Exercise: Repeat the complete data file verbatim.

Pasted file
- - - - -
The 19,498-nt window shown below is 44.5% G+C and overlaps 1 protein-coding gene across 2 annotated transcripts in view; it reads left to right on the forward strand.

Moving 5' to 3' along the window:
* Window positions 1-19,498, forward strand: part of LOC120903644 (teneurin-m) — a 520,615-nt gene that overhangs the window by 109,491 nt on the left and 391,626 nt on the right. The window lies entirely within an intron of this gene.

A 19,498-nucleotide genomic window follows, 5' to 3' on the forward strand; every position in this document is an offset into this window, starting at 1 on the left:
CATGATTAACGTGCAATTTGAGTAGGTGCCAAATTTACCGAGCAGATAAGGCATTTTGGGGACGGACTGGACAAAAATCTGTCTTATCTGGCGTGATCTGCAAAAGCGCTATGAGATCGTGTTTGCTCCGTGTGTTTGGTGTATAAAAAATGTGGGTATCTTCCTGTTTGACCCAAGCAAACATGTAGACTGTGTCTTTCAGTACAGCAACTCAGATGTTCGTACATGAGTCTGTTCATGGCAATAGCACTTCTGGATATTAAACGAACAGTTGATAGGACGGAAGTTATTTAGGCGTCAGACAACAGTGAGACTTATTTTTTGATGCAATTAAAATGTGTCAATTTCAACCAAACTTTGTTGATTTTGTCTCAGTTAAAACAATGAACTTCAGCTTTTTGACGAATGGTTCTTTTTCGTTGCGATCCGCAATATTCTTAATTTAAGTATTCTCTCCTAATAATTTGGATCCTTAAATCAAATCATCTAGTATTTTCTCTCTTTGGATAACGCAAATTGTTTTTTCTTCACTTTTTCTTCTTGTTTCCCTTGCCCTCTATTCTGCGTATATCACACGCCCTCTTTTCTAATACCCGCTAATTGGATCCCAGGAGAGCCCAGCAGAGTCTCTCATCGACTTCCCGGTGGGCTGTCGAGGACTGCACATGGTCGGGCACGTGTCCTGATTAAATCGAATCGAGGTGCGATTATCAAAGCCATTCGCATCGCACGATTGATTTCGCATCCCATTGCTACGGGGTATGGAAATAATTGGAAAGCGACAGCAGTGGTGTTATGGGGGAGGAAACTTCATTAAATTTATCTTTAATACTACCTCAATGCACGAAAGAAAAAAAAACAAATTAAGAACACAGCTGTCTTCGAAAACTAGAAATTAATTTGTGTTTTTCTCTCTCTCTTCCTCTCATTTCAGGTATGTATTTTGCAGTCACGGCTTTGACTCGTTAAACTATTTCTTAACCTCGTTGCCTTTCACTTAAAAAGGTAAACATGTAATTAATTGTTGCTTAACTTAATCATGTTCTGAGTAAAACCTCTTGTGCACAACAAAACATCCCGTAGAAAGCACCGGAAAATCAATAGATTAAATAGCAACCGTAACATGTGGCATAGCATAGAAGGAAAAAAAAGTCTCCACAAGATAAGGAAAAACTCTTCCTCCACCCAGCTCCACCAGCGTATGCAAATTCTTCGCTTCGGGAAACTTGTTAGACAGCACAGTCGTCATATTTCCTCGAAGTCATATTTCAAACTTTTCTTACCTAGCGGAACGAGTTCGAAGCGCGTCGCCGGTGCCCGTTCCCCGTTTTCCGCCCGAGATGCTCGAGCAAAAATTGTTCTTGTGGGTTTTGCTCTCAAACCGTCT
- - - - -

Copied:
The 19,498-nt window shown below is 44.5% G+C and overlaps 1 protein-coding gene across 2 annotated transcripts in view; it reads left to right on the forward strand.

Moving 5' to 3' along the window:
* Window positions 1-19,498, forward strand: part of LOC120903644 (teneurin-m) — a 520,615-nt gene that overhangs the window by 109,491 nt on the left and 391,626 nt on the right. The window lies entirely within an intron of this gene.

A 19,498-nucleotide genomic window follows, 5' to 3' on the forward strand; every position in this document is an offset into this window, starting at 1 on the left:
CATGATTAACGTGCAATTTGAGTAGGTGCCAAATTTACCGAGCAGATAAGGCATTTTGGGGACGGACTGGACAAAAATCTGTCTTATCTGGCGTGATCTGCAAAAGCGCTATGAGATCGTGTTTGCTCCGTGTGTTTGGTGTATAAAAAATGTGGGTATCTTCCTGTTTGACCCAAGCAAACATGTAGACTGTGTCTTTCAGTACAGCAACTCAGATGTTCGTACATGAGTCTGTTCATGGCAATAGCACTTCTGGATATTAAACGAACAGTTGATAGGACGGAAGTTATTTAGGCGTCAGACAACAGTGAGACTTATTTTTTGATGCAATTAAAATGTGTCAATTTCAACCAAACTTTGTTGATTTTGTCTCAGTTAAAACAATGAACTTCAGCTTTTTGACGAATGGTTCTTTTTCGTTGCGATCCGCAATATTCTTAATTTAAGTATTCTCTCCTAATAATTTGGATCCTTAAATCAAATCATCTAGTATTTTCTCTCTTTGGATAACGCAAATTGTTTTTTCTTCACTTTTTCTTCTTGTTTCCCTTGCCCTCTATTCTGCGTATATCACACGCCCTCTTTTCTAATACCCGCTAATTGGATCCCAGGAGAGCCCAGCAGAGTCTCTCATCGACTTCCCGGTGGGCTGTCGAGGACTGCACATGGTCGGGCACGTGTCCTGATTAAATCGAATCGAGGTGCGATTATCAAAGCCATTCGCATCGCACGATTGATTTCGCATCCCATTGCTACGGGGTATGGAAATAATTGGAAAGCGACAGCAGTGGTGTTATGGGGGAGGAAACTTCATTAAATTTATCTTTAATACTACCTCAATGCACGAAAGAAAAAAAAACAAATTAAGAACACAGCTGTCTTCGAAAACTAGAAATTAATTTGTGTTTTTCTCTCTCTCTTCCTCTCATTTCAGGTATGTATTTTGCAGTCACGGCTTTGACTCGTTAAACTATTTCTTAACCTCGTTGCCTTTCACTTAAAAAGGTAAACATGTAATTAATTGTTGCTTAACTTAATCATGTTCTGAGTAAAACCTCTTGTGCACAACAAAACATCCCGTAGAAAGCACCGGAAAATCAATAGATTAAATAGCAACCGTAACATGTGGCATAGCATAGAAGGAAAAAAAAGTCTCCACAAGATAAGGAAAAACTCTTCCTCCACCCAGCTCCACCAGCGTATGCAAATTCTTCGCTTCGGGAAACTTGTTAGACAGCACAGTCGTCATATTTCCTCGAAGTCATATTTCAAACTTTTCTTACCTAGCGGAACGAGTTCGAAGCGCGTCGCCGGTGCCCGTTCCCCGTTTTCCGCCCGAGATGCTCGAGCAAAAATTGTTCTTGTGGGTTTTGCTCTCAAACCGTCT